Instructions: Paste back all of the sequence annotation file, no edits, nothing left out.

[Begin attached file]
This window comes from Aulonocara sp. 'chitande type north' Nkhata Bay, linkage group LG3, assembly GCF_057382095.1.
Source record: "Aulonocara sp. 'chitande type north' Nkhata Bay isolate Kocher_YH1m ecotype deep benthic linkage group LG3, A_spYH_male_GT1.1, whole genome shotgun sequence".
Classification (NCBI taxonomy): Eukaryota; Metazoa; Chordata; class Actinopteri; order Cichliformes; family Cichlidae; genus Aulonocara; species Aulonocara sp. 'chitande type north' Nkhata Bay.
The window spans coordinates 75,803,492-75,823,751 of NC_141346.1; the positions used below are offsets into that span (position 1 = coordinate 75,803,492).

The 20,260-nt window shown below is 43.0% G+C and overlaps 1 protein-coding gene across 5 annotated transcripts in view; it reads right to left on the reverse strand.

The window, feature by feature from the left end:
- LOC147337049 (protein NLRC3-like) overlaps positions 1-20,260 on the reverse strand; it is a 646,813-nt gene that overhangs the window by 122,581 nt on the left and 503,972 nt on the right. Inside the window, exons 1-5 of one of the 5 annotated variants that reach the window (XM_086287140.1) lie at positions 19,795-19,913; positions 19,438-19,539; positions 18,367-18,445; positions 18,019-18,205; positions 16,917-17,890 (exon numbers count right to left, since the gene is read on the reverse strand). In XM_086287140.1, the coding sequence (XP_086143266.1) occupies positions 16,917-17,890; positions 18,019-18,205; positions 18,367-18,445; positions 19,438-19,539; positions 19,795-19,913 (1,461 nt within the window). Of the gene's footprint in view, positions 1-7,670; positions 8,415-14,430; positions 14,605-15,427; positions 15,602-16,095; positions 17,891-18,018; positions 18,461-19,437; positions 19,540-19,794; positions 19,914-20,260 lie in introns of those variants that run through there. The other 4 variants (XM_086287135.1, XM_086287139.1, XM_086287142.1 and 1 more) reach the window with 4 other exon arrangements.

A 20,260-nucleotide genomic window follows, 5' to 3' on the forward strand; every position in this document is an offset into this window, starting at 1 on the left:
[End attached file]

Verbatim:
This window comes from Aulonocara sp. 'chitande type north' Nkhata Bay, linkage group LG3, assembly GCF_057382095.1.
Source record: "Aulonocara sp. 'chitande type north' Nkhata Bay isolate Kocher_YH1m ecotype deep benthic linkage group LG3, A_spYH_male_GT1.1, whole genome shotgun sequence".
Classification (NCBI taxonomy): Eukaryota; Metazoa; Chordata; class Actinopteri; order Cichliformes; family Cichlidae; genus Aulonocara; species Aulonocara sp. 'chitande type north' Nkhata Bay.
The window spans coordinates 75,803,492-75,823,751 of NC_141346.1; the positions used below are offsets into that span (position 1 = coordinate 75,803,492).

The 20,260-nt window shown below is 43.0% G+C and overlaps 1 protein-coding gene across 5 annotated transcripts in view; it reads right to left on the reverse strand.

The window, feature by feature from the left end:
- LOC147337049 (protein NLRC3-like) overlaps positions 1-20,260 on the reverse strand; it is a 646,813-nt gene that overhangs the window by 122,581 nt on the left and 503,972 nt on the right. Inside the window, exons 1-5 of one of the 5 annotated variants that reach the window (XM_086287140.1) lie at positions 19,795-19,913; positions 19,438-19,539; positions 18,367-18,445; positions 18,019-18,205; positions 16,917-17,890 (exon numbers count right to left, since the gene is read on the reverse strand). In XM_086287140.1, the coding sequence (XP_086143266.1) occupies positions 16,917-17,890; positions 18,019-18,205; positions 18,367-18,445; positions 19,438-19,539; positions 19,795-19,913 (1,461 nt within the window). Of the gene's footprint in view, positions 1-7,670; positions 8,415-14,430; positions 14,605-15,427; positions 15,602-16,095; positions 17,891-18,018; positions 18,461-19,437; positions 19,540-19,794; positions 19,914-20,260 lie in introns of those variants that run through there. The other 4 variants (XM_086287135.1, XM_086287139.1, XM_086287142.1 and 1 more) reach the window with 4 other exon arrangements.

A 20,260-nucleotide genomic window follows, 5' to 3' on the forward strand; every position in this document is an offset into this window, starting at 1 on the left: